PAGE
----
Shortening Duration of Untreated Illness in First Episode Eating Disorders: A Randomised Controlled Feasibility Trial of a Smart-Phone Friendly Multi-Modal Decision Making Tool (FREED-Mobile; FREED-M) to Improve Help-Seeking
King's College London
Duration of Study in the UK
0 years, 3 months, 1 days
Early intervention (getting help quickly when a problem starts) gives young people the best chance to recover from eating disorders (EDs). An important focus of early intervention is to shorten the time between a person first developing symptoms and starting treatment (duration of untreated eating disorder; DUED). DUED has several parts. Some are patient-related (e.g., not knowing there is a problem, not asking for help) and others are services-related (e.g., waiting lists). We have previously shown that service-related delays can successfully be overcome by changing the way services are run (using a novel first episode rapid early intervention service for EDs, known as FREED). We now want to tackle the help-seeking component of DUED.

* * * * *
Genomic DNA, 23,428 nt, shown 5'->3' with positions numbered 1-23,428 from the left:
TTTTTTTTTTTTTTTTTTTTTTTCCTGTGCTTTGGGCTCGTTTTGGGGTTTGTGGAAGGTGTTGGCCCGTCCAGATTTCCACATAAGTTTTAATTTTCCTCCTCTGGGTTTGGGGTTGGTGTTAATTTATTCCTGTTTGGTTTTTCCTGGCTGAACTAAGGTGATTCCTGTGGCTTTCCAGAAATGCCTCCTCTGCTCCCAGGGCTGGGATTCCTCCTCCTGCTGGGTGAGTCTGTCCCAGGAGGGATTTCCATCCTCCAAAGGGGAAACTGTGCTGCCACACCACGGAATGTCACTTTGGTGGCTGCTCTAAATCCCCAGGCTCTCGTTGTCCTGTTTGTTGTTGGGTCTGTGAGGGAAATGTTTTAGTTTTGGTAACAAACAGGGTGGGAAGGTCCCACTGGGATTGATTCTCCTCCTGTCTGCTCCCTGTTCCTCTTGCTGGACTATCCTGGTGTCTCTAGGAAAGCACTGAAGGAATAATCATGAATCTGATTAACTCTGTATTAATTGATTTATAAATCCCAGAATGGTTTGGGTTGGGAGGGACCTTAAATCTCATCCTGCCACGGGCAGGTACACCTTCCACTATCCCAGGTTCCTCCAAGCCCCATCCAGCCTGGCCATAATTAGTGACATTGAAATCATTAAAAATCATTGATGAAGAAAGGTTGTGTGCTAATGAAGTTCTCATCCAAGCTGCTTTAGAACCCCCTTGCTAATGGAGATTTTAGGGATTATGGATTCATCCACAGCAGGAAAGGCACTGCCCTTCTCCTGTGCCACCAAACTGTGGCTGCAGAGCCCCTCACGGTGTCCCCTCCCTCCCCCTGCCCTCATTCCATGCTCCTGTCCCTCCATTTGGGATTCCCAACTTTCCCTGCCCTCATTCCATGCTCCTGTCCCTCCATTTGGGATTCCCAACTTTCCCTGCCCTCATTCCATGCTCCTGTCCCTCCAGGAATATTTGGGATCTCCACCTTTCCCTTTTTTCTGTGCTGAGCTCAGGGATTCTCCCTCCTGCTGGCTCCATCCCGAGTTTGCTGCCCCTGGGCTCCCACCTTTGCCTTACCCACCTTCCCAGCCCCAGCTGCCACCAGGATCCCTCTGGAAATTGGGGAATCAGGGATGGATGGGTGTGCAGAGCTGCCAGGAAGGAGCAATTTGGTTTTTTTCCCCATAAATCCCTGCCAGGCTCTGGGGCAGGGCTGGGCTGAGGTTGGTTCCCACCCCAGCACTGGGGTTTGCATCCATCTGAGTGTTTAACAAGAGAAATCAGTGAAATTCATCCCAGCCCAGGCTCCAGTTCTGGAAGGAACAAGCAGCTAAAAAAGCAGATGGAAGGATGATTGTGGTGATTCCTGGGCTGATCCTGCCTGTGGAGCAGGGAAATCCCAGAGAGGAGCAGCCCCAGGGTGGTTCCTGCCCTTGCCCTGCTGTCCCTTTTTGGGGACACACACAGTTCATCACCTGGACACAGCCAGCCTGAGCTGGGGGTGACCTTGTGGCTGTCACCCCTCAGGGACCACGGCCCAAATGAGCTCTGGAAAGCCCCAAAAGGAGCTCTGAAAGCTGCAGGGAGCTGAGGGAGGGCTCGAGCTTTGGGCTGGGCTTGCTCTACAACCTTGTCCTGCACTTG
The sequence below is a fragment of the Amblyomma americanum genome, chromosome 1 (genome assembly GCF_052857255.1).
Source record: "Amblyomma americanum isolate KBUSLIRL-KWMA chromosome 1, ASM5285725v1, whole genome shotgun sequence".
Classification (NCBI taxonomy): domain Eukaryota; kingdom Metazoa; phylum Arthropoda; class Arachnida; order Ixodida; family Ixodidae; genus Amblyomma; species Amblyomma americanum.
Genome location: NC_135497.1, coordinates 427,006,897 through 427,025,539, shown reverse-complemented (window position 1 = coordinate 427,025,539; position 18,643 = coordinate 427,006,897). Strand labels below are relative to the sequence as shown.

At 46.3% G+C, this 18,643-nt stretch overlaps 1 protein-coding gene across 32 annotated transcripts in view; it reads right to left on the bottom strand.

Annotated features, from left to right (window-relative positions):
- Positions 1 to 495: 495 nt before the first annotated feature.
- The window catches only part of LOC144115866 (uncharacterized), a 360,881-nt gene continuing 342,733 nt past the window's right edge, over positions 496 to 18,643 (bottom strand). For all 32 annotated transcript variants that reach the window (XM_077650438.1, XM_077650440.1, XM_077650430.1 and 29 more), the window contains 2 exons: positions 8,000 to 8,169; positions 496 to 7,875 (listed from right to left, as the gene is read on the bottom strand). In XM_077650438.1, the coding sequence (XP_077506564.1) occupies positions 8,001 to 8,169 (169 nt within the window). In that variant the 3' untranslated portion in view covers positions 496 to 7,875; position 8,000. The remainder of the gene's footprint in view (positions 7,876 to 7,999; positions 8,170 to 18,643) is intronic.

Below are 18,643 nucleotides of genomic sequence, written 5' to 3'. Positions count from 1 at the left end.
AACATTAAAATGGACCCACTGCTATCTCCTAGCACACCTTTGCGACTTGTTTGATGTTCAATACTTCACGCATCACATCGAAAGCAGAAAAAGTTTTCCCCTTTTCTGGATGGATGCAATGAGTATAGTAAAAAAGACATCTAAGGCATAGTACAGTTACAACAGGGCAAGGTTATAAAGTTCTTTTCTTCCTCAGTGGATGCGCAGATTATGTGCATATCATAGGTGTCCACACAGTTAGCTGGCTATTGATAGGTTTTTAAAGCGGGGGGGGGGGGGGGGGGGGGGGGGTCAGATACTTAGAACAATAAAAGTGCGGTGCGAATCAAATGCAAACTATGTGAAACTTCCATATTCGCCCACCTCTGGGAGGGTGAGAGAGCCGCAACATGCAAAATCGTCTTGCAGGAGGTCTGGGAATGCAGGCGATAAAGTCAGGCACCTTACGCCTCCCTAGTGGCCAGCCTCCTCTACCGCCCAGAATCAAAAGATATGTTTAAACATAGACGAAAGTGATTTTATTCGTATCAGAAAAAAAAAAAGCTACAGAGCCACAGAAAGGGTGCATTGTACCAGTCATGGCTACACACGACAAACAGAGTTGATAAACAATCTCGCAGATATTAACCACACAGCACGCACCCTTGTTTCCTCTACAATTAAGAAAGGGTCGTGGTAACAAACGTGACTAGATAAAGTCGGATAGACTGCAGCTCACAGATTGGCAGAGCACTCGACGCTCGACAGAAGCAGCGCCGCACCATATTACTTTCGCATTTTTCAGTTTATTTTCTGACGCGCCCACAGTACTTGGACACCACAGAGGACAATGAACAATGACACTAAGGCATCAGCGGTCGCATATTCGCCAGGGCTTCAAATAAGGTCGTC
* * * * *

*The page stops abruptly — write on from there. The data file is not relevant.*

The aim of this study is to develop and test a smartphone-friendly, online intervention for young people, who have recently developed an eating disorder, called FREED-Mobile (First Episode Rapid Early Intervention for EDs–Mobile; FREED-M). This study takes place online only, and the intervention aims to increase young people’s understanding of their illness and to raise their motivation to seek treatment. It will do this by giving them information about EDs, personalised feedback on their symptoms, and practical steps on how to seek help.
Inclusion criteria: people aged 16 to 25, scoring ≥ 2 on the SCOFF, a screening instrument for eating disorders, living in England. Exclusion criteria: people with previous or current specialist eating disorder treatment, people who cannot understand spoken or written English, or who do not have access to the internet.
Participants will be randomly allocated to either FREED-M intervention or sign-posted to the resources on EDs charity website. Outcomes will be measured at baseline (week 0), post-intervention (week 4) and follow-up (week 12).
London - Camden & Kings Cross Research Ethics Committee
Date of REC Opinion
13 Oct 2022